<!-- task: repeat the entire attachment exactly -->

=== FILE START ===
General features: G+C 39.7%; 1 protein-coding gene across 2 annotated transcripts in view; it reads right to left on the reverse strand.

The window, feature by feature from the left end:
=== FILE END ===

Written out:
General features: G+C 39.7%; 1 protein-coding gene across 2 annotated transcripts in view; it reads right to left on the reverse strand.

The window, feature by feature from the left end: